A monthly measure of optimism among small business owners has advanced, but reflects mixed expectations for business conditions, hiring and sales.
The National Federation of Independent Business reported that its Small Business Optimism Index rose four-tenths of a point to 95.2 in December. The index remains below its historical average of 98.
The index is based on the results of monthly surveys of members of the small business advocacy group, most of them business owners. For November, six of 10 components of the index increased, while three decreased and one remained unchanged.
The proportion of small business owners responding to the survey upon which the November index was based who expect the economy to improve over the next six months fell seven points to a net negative 14 percent, meaning more owners anticipate worsening than improving conditions.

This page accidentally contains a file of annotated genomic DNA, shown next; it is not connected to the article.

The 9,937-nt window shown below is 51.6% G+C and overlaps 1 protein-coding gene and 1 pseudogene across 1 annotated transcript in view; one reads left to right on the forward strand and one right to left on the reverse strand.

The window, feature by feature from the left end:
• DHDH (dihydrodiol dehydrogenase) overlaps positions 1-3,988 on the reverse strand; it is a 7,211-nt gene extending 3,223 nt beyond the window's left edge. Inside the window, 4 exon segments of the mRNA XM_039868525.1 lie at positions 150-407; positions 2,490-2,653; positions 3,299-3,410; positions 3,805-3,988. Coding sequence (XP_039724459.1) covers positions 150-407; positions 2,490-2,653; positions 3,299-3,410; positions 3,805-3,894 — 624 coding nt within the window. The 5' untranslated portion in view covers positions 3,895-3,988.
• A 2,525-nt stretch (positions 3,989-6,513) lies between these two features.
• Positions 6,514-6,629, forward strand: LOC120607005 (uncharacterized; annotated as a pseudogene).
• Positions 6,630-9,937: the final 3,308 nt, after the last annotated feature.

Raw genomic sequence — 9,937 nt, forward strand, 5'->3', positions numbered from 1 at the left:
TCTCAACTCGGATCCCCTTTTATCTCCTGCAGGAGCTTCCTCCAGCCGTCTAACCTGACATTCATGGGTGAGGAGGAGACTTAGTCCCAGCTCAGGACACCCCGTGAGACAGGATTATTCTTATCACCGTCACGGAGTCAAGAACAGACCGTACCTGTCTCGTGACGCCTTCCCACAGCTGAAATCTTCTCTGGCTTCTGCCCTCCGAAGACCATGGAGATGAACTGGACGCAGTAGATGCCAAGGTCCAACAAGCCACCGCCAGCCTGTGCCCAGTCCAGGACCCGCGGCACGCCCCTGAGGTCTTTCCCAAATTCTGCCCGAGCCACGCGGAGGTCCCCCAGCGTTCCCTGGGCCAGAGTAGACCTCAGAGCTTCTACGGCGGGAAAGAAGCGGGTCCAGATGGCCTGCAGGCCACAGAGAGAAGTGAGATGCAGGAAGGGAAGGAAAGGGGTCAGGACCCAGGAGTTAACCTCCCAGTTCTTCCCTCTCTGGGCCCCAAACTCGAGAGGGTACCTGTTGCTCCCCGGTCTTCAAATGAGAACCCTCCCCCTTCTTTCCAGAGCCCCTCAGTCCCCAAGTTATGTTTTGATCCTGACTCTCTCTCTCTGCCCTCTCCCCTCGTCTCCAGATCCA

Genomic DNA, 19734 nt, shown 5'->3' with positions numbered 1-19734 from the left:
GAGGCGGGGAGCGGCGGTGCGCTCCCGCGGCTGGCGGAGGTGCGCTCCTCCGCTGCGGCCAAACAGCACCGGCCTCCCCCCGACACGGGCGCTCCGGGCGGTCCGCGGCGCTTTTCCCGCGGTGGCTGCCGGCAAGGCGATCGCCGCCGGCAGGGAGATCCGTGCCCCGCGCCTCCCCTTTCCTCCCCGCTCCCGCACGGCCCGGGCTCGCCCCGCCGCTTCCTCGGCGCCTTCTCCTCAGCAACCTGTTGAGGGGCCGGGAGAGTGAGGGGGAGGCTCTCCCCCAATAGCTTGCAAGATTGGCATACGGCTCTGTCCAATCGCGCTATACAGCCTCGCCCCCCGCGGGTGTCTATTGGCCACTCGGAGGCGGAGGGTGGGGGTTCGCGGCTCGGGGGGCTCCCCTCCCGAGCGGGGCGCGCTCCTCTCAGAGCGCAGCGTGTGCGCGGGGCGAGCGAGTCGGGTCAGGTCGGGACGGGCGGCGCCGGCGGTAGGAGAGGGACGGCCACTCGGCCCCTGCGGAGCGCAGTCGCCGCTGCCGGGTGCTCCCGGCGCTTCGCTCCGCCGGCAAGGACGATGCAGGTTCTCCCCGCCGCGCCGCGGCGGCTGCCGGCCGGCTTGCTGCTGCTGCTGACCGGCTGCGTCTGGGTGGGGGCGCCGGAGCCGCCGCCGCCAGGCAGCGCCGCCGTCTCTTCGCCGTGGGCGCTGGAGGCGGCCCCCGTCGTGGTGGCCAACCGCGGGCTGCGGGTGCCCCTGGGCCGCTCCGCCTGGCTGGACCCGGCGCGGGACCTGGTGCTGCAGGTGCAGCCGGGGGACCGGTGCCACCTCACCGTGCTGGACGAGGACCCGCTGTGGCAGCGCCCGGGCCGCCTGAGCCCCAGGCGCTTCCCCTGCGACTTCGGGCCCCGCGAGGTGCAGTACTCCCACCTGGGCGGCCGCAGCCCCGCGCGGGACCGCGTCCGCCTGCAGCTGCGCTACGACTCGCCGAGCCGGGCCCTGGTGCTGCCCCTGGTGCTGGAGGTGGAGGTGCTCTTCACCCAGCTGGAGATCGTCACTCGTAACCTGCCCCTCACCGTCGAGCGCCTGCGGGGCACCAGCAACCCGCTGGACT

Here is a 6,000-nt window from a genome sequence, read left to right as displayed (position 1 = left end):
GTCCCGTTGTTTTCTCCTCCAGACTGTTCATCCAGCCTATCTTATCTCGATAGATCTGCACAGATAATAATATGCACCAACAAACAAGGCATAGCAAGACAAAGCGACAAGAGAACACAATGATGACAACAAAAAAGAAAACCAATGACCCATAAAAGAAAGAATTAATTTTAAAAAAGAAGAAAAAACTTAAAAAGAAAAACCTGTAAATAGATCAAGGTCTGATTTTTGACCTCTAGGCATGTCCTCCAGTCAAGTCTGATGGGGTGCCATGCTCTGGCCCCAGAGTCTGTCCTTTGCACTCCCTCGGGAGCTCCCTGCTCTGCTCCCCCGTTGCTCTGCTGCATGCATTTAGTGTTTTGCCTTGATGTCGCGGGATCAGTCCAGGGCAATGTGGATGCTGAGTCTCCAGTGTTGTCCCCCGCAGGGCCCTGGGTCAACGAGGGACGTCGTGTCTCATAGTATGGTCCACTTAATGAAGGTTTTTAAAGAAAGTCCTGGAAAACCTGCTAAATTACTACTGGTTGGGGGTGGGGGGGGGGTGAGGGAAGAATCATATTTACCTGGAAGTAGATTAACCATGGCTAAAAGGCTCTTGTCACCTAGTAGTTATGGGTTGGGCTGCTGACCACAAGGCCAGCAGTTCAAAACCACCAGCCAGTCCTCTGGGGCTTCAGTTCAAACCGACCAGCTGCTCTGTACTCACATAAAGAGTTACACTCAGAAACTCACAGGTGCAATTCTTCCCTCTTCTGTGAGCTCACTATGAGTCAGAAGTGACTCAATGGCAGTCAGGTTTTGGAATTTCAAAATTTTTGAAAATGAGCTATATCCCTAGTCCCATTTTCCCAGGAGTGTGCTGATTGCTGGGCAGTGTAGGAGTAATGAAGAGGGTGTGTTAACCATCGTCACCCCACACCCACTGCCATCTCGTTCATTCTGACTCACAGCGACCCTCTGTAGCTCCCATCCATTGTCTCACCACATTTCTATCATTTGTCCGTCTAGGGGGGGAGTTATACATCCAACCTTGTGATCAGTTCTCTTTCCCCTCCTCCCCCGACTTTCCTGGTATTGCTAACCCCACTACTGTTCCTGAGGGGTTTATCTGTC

The share of owners reporting plans to increase capital outlays over the next three to six months rose a point to 26 percent. But only 9 percent of owners said they consider now a good time to expand, down three points.
The proportion of owners who expect to increase inventories remained unchanged at an even 0 percent. The share of owners who deem existing inventories too low rose a point to a net negative 5 percent.
A net 15 percent of owners plan to increase staffing, up four points from November. Meanwhile, 28 percent of owners reported hard-to-fill job openings, up a point..
The share of owners who said they expect higher sales jumped nine points to a net 8 percent — the highest reading in eight months, but below the average reading of 14 in the first four months of 2015.
Meanwhile, 11 percent of owners cited weak sales as their most pressing business problem, up two points.
The portion of small business owners reporting higher earnings rose a point. But at a net negative 18 percent, more owners reported profits were lower quarter to quarter than higher.